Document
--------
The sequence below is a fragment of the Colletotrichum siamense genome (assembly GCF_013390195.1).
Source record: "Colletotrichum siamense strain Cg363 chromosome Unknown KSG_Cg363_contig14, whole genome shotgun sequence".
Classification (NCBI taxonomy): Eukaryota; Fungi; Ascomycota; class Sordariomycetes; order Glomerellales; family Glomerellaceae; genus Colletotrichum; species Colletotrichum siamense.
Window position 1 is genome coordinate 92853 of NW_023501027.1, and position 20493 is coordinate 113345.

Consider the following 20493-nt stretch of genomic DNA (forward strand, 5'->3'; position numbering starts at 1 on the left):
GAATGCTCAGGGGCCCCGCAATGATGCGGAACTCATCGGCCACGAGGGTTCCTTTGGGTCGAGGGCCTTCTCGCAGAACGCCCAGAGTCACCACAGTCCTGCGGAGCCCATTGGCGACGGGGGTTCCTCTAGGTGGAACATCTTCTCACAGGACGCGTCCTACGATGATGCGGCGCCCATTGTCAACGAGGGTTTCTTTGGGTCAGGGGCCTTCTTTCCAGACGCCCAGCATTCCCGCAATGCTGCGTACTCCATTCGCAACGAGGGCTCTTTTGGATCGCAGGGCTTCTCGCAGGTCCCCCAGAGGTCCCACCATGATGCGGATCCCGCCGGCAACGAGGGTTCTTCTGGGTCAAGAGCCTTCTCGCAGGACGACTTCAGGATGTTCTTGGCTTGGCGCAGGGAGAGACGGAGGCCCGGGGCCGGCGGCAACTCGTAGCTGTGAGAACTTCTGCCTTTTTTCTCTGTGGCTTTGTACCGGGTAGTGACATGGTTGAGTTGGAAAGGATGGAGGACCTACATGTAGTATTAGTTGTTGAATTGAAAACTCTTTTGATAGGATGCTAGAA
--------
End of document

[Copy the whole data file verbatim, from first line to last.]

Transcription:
The sequence below is a fragment of the Colletotrichum siamense genome (assembly GCF_013390195.1).
Source record: "Colletotrichum siamense strain Cg363 chromosome Unknown KSG_Cg363_contig14, whole genome shotgun sequence".
Classification (NCBI taxonomy): Eukaryota; Fungi; Ascomycota; class Sordariomycetes; order Glomerellales; family Glomerellaceae; genus Colletotrichum; species Colletotrichum siamense.
Window position 1 is genome coordinate 92853 of NW_023501027.1, and position 20493 is coordinate 113345.

Consider the following 20493-nt stretch of genomic DNA (forward strand, 5'->3'; position numbering starts at 1 on the left):
GAATGCTCAGGGGCCCCGCAATGATGCGGAACTCATCGGCCACGAGGGTTCCTTTGGGTCGAGGGCCTTCTCGCAGAACGCCCAGAGTCACCACAGTCCTGCGGAGCCCATTGGCGACGGGGGTTCCTCTAGGTGGAACATCTTCTCACAGGACGCGTCCTACGATGATGCGGCGCCCATTGTCAACGAGGGTTTCTTTGGGTCAGGGGCCTTCTTTCCAGACGCCCAGCATTCCCGCAATGCTGCGTACTCCATTCGCAACGAGGGCTCTTTTGGATCGCAGGGCTTCTCGCAGGTCCCCCAGAGGTCCCACCATGATGCGGATCCCGCCGGCAACGAGGGTTCTTCTGGGTCAAGAGCCTTCTCGCAGGACGACTTCAGGATGTTCTTGGCTTGGCGCAGGGAGAGACGGAGGCCCGGGGCCGGCGGCAACTCGTAGCTGTGAGAACTTCTGCCTTTTTTCTCTGTGGCTTTGTACCGGGTAGTGACATGGTTGAGTTGGAAAGGATGGAGGACCTACATGTAGTATTAGTTGTTGAATTGAAAACTCTTTTGATAGGATGCTAGAA